This first appeared on Social Matters April 11 2010
The reality of the situation is that most corporations and government bodies can’t go jumping head first into social media. Generally they have to be risk averse to the degree that it appears that there is no movement at all. It’s a frustration that social media professionals working in those environments struggle with on a daily basis and of course the only answer is education.
Part of that education is an easing in approach that can be summed up by a simple three stage approach to getting onto Twitter.
Stage One – Observe
The best idea for any larger organisation* that is thinking of stepping into the wonderful world of Twitter is to find out what Twitter is in the first place. There may be some people in your organisation who are already on there and they are great resources to chat to about the tone of Twitter, what they like and don’t like from corporate accounts etc. But like the Matrix, no one can tell you what Twitter is, you need to find out for yourself by having a look.
See what people are saying about you, Twitter search is a great tool to get immediate live updates on any keywords. Find out what people are saying RIGHT NOW about you or your industry.
But resist the temptation to respond to them immediately without planning out your approach to the service. Once you’ve gotten an idea of what Twitter is about and how others are using it then formulate a plan.
- What kind of information do you want to give people?
- Who can authorise ‘tweets’ to go live?
- What tone will you use?
- What type of tweets will you answer and what types shouldn’t you?
- Plus about a million more questions that relate to your organisation
*anyone considering going on Twitter might benefit from this even if it only a day or two
Stage Two – Broadcast
Remember this is the safety first deployment so let’s not go rushing in and start trying to @ comment people left right and centre. Let people know that you are now on Twitter via your website or newsletter or even signs up in the office. Get your organisation excited about the new communication channel and get them to promote it.
Register your account (which is completely free to do), change your background to reflect your organisation, maybe link back to a disclaimer explaining how your organisation will using Twitter. Then start broadcasting.
What do you mean by broadcasting?
Well if you have a website, especially if you are a government body you probably update it on a regular basis, you probably (I know there are assumptions here!) have an RSS feed. Use those updates or your RSS feed to put news and links back to your website on Twitter. To put it another way you’re basically using Twitter so that people can follow you just to get updates.
It’s another good way to ease into using the service because no doubt all material going on to the official website is authorised and checked off to go public. You are minimising your risk, as you get closer to stage three maybe start tweeting Twitter unique messages.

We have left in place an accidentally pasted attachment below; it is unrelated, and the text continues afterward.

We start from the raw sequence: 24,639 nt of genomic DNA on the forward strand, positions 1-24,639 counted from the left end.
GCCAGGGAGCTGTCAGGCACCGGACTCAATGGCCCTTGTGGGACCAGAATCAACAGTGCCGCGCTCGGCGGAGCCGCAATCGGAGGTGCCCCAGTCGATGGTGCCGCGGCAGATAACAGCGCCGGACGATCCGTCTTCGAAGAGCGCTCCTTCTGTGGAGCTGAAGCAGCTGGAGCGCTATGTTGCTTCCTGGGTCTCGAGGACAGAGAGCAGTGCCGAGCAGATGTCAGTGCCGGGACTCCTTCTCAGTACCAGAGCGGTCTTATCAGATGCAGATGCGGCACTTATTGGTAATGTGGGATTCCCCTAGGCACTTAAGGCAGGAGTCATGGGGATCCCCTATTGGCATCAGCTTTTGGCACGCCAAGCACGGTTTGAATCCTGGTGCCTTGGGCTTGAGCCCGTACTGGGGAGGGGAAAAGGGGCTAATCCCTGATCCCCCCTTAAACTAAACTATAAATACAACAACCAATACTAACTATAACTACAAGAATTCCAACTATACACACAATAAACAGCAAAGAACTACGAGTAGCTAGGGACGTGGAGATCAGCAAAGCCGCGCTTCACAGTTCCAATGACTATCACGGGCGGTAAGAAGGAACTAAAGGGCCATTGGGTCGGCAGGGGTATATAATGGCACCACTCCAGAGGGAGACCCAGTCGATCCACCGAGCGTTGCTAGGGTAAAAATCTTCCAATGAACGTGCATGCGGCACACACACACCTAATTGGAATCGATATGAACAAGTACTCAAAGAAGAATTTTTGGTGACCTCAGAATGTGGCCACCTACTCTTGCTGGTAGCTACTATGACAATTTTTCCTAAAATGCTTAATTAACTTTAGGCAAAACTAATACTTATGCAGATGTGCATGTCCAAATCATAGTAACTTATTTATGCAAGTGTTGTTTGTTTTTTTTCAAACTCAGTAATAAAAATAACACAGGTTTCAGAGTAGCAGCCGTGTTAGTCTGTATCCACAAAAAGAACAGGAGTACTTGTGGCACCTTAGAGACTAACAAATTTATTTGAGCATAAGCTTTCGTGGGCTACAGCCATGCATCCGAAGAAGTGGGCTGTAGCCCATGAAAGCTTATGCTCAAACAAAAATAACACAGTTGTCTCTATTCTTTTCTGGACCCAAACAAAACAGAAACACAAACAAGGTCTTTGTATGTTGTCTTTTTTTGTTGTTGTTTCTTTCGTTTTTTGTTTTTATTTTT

Stage Three – Interact
This is going to be your ultimate goal and I think the best use of Twitter for an organisation. Now if someone talks to you or mentions you you’ll be responding according to the guidelines you’ve set yourself as an organisation. Depending upon your approach you might treat Twitter like any communication channel like email or the phone. Let people ask questions and answer them so everyone can see, turn complaints into success stories, use your customer service skills to their full.
This is when exciting stuff can happen!
Of course this is also when horrible things can happen if you haven’t prepared yourselves.
Lets face it, no one is going to love you all the time and some people just won’t listen to reason, whatever you do don’t get into public slinging matches. You only hurt the image of your organisation, your frontline customer relations people are your best tool here. They already know how to deal with difficult customers, use that resource!
Also remember that your people are just that, people, if they make a mistake it’s not the end of the world just keep your head up and roll with it. I’m specifically thinking of the Westpac bank who had an employee accidentally tweet that they ‘were so over today’ from the main corporate account. Rather than just ignore it the bank tweeted a follow up about how everyone is human and hopefully their day will be better tomorrow and the general Twitter’verse thought that was pretty good. They even gained some followers out of it.
Where to now?
I’ve just tried to give you a couple of very simple stages to consider in your approach to Twitter. Each of these stages require a lot more detail and planning but I really just wanted to give you somewhere to start thinking. The same goes with where to go from here. There are no rules you need to follow or direction to go. In fact if it suits your audience and your organisation you can stop in stage two and only broadcast, it’s what suits you and the people who follow your account.